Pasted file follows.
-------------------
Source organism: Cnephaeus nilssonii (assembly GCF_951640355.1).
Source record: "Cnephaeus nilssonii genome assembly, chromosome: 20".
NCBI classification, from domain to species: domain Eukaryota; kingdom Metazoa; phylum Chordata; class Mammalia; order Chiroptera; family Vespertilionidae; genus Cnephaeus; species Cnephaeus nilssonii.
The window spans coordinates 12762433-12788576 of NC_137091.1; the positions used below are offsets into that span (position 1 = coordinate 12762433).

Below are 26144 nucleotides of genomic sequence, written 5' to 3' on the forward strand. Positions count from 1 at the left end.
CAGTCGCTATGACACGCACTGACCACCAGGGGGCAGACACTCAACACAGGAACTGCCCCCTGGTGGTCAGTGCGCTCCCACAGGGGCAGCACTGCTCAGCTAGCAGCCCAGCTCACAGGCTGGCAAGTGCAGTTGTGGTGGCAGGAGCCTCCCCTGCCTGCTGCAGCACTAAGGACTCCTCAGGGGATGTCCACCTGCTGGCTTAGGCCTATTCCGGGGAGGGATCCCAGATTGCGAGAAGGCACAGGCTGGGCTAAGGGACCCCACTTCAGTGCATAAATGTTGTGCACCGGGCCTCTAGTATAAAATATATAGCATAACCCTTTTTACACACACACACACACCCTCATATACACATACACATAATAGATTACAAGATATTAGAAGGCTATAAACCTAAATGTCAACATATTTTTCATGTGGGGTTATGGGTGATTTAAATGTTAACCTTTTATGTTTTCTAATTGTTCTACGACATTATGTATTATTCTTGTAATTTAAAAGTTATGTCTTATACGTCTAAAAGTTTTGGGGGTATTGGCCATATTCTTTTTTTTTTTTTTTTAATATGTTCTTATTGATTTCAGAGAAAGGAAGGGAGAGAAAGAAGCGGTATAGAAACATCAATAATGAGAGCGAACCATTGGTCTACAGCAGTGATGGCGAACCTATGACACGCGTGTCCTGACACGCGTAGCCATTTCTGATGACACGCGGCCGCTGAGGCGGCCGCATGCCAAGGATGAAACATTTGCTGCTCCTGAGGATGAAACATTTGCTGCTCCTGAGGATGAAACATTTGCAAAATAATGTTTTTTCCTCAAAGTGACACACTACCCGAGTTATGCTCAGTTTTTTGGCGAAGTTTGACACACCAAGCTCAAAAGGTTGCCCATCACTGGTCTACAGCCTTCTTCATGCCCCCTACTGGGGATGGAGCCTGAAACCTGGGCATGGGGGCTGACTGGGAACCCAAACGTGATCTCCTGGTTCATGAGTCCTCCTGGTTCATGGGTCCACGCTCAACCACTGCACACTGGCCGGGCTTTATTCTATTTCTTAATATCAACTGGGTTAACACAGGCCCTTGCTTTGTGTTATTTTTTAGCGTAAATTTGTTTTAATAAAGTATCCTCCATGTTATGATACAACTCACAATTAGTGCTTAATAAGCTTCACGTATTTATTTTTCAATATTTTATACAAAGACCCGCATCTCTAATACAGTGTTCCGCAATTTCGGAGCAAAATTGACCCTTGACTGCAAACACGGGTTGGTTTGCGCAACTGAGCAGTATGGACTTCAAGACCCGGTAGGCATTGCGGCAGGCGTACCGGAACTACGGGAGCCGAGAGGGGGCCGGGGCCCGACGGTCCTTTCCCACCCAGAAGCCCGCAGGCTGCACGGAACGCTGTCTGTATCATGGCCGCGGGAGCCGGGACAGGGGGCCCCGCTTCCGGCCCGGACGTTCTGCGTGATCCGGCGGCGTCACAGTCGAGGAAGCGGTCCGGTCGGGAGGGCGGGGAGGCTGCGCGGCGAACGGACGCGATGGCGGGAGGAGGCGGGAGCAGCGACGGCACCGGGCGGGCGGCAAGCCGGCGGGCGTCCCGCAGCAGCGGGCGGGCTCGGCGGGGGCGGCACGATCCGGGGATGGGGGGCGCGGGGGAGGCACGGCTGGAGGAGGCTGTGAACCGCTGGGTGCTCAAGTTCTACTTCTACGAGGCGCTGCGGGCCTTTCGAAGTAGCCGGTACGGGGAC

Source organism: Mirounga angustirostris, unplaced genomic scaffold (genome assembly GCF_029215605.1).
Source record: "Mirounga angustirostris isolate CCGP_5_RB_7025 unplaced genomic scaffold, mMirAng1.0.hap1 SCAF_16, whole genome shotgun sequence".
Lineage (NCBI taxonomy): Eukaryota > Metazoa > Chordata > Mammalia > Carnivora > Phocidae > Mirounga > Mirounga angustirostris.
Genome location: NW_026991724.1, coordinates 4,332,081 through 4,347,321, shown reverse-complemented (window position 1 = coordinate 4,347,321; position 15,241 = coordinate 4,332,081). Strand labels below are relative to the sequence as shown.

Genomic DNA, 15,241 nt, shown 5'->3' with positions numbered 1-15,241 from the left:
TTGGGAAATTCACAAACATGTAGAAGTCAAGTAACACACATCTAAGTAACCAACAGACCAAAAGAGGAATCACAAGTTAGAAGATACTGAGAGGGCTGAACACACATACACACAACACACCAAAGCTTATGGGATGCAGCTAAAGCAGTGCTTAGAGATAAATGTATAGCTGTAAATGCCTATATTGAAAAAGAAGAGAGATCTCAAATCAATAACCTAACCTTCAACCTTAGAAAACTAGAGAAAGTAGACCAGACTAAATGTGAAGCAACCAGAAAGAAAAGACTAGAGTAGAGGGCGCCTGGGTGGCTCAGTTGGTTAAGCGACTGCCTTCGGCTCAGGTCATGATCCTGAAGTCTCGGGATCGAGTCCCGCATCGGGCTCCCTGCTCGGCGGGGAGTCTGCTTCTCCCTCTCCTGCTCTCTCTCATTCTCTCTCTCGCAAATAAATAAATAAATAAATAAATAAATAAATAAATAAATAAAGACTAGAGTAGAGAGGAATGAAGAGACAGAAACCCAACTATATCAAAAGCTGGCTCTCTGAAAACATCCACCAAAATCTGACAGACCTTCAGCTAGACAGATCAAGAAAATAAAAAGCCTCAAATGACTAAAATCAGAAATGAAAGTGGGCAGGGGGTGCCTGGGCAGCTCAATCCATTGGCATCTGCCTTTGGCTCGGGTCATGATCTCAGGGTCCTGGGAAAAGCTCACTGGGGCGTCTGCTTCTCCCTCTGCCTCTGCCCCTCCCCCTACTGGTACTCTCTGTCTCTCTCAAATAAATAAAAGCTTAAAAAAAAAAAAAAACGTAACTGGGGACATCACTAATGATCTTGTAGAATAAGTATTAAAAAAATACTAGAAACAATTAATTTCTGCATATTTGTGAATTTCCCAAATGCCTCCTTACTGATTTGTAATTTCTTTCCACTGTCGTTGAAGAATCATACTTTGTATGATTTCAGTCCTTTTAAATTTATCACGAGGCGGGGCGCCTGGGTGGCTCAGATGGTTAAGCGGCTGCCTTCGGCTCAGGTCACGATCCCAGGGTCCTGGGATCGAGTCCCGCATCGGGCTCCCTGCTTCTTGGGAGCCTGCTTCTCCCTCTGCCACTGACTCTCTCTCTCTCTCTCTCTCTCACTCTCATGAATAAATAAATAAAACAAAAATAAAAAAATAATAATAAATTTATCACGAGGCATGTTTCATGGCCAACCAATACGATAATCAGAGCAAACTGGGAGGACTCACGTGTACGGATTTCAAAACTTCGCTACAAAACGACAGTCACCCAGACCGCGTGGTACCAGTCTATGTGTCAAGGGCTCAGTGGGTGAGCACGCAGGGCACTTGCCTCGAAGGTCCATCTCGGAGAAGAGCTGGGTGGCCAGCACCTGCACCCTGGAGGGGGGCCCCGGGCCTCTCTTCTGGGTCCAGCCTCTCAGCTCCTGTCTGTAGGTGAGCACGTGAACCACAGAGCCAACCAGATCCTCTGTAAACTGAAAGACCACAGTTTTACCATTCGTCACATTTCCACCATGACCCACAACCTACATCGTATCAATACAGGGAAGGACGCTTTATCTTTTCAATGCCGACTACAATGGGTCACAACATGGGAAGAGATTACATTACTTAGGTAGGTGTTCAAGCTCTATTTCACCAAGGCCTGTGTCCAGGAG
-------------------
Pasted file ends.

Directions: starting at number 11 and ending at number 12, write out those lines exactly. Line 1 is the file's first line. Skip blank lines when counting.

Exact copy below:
Genomic DNA, 15,241 nt, shown 5'->3' with positions numbered 1-15,241 from the left:
TTGGGAAATTCACAAACATGTAGAAGTCAAGTAACACACATCTAAGTAACCAACAGACCAAAAGAGGAATCACAAGTTAGAAGATACTGAGAGGGCTGAACACACATACACACAACACACCAAAGCTTATGGGATGCAGCTAAAGCAGTGCTTAGAGATAAATGTATAGCTGTAAATGCCTATATTGAAAAAGAAGAGAGATCTCAAATCAATAACCTAACCTTCAACCTTAGAAAACTAGAGAAAGTAGACCAGACTAAATGTGAAGCAACCAGAAAGAAAAGACTAGAGTAGAGGGCGCCTGGGTGGCTCAGTTGGTTAAGCGACTGCCTTCGGCTCAGGTCATGATCCTGAAGTCTCGGGATCGAGTCCCGCATCGGGCTCCCTGCTCGGCGGGGAGTCTGCTTCTCCCTCTCCTGCTCTCTCTCATTCTCTCTCTCGCAAATAAATAAATAAATAAATAAATAAATAAATAAATAAATAAAGACTAGAGTAGAGAGGAATGAAGAGACAGAAACCCAACTATATCAAAAGCTGGCTCTCTGAAAACATCCACCAAAATCTGACAGACCTTCAGCTAGACAGATCAAGAAAATAAAAAGCCTCAAATGACTAAAATCAGAAATGAAAGTGGGCAGGGGGTGCCTGGGCAGCTCAATCCATTGGCATCTGCCTTTGGCTCGGGTCATGATCTCAGGGTCCTGGGAAAAGCTCACTGGGGCGTCTGCTTCTCCCTCTGCCTCTGCCCCTCCCCCTACTGGTACTCTCTGTCTCTCTCAAATAAATAAAAGCTTAAAAAAAAAAAAAAACGTAACTGGGGACATCACTAATGATCTTGTAGAATAAGTATTAAAAAAATACTAGAAACAATTAATTTCTGCATATTTGTGAATTTCCCAAATGCCTCCTTACTGATTTGTAATTTCTTTCCACTGTCGTTGAAGAATCATACTTTGTATGATTTCAGTCCTTTTAAATTTATCACGAGGCGGGGCGCCTGGGTGGCTCAGATGGTTAAGCGGCTGCCTTCGGCTCAGGTCACGATCCCAGGGTCCTGGGATCGAGTCCCGCATCGGGCTCCCTGCTTCTTGGGAGCCTGCTTCTCCCTCTGCCACTGACTCTCTCTCTCTCTCTCTCTCTCACTCTCATGAATAAATAAATAAAACAAAAATAAAAAAATAATAATAAATTTATCACGAGGCATGTTTCATGGCCAACCAATACGATAATCAGAGCAAACTGGGAGGACTCACGTGTACGGATTTCAAAACTTCGCTACAAAACGACAGTCACCCAGACCGCGTGGTACCAGTCTATGTGTCAAGGGCTCAGTGGGTGAGCACGCAGGGCACTTGCCTCGAAGGTCCATCTCGGAGAAGAGCTGGGTGGCCAGCACCTGCACCCTGGAGGGGGGCCCCGGGCCTCTCTTCTGGGTCCAGCCTCTCAGCTCCTGTCTGTAGGTGAGCACGTGAACCACAGAGCCAACCAGATCCTCTGTAAACTGAAAGACCACAGTTTTACCATTCGTCACATTTCCACCATGACCCACAACCTACATCGTATCAATACAGGGAAGGACGCTTTATCTTTTCAATGCCGACTACAATGGGTCACAACATGGGAAGAGATTACATTACTTAGGTAGGTGTTCAAGCTCTATTTCACCAAGGCCTGTGTCCAGGAG